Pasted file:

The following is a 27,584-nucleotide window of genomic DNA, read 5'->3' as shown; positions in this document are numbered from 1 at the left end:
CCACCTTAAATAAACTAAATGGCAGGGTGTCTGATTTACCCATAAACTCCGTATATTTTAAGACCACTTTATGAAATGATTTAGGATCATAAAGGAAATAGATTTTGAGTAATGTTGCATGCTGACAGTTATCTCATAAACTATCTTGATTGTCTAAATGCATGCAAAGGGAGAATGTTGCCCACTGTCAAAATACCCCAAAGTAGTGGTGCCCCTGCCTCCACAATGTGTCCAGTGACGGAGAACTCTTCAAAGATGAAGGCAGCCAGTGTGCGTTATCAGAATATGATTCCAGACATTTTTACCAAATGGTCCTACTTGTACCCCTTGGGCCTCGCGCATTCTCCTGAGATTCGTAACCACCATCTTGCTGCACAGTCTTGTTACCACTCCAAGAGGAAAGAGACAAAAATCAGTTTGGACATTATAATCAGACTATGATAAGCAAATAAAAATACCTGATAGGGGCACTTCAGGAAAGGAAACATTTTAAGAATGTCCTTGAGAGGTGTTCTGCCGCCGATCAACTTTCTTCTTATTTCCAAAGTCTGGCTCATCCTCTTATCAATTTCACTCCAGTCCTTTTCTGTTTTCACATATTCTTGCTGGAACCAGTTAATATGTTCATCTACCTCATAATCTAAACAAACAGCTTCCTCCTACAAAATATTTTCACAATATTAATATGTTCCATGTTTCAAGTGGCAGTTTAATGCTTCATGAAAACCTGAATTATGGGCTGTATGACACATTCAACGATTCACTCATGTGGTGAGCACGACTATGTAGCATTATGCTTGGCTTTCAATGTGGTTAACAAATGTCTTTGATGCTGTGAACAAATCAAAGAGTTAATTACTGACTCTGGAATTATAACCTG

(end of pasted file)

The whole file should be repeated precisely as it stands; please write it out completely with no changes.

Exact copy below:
The following is a 27,584-nucleotide window of genomic DNA, read 5'->3' as shown; positions in this document are numbered from 1 at the left end:
CCACCTTAAATAAACTAAATGGCAGGGTGTCTGATTTACCCATAAACTCCGTATATTTTAAGACCACTTTATGAAATGATTTAGGATCATAAAGGAAATAGATTTTGAGTAATGTTGCATGCTGACAGTTATCTCATAAACTATCTTGATTGTCTAAATGCATGCAAAGGGAGAATGTTGCCCACTGTCAAAATACCCCAAAGTAGTGGTGCCCCTGCCTCCACAATGTGTCCAGTGACGGAGAACTCTTCAAAGATGAAGGCAGCCAGTGTGCGTTATCAGAATATGATTCCAGACATTTTTACCAAATGGTCCTACTTGTACCCCTTGGGCCTCGCGCATTCTCCTGAGATTCGTAACCACCATCTTGCTGCACAGTCTTGTTACCACTCCAAGAGGAAAGAGACAAAAATCAGTTTGGACATTATAATCAGACTATGATAAGCAAATAAAAATACCTGATAGGGGCACTTCAGGAAAGGAAACATTTTAAGAATGTCCTTGAGAGGTGTTCTGCCGCCGATCAACTTTCTTCTTATTTCCAAAGTCTGGCTCATCCTCTTATCAATTTCACTCCAGTCCTTTTCTGTTTTCACATATTCTTGCTGGAACCAGTTAATATGTTCATCTACCTCATAATCTAAACAAACAGCTTCCTCCTACAAAATATTTTCACAATATTAATATGTTCCATGTTTCAAGTGGCAGTTTAATGCTTCATGAAAACCTGAATTATGGGCTGTATGACACATTCAACGATTCACTCATGTGGTGAGCACGACTATGTAGCATTATGCTTGGCTTTCAATGTGGTTAACAAATGTCTTTGATGCTGTGAACAAATCAAAGAGTTAATTACTGACTCTGGAATTATAACCTG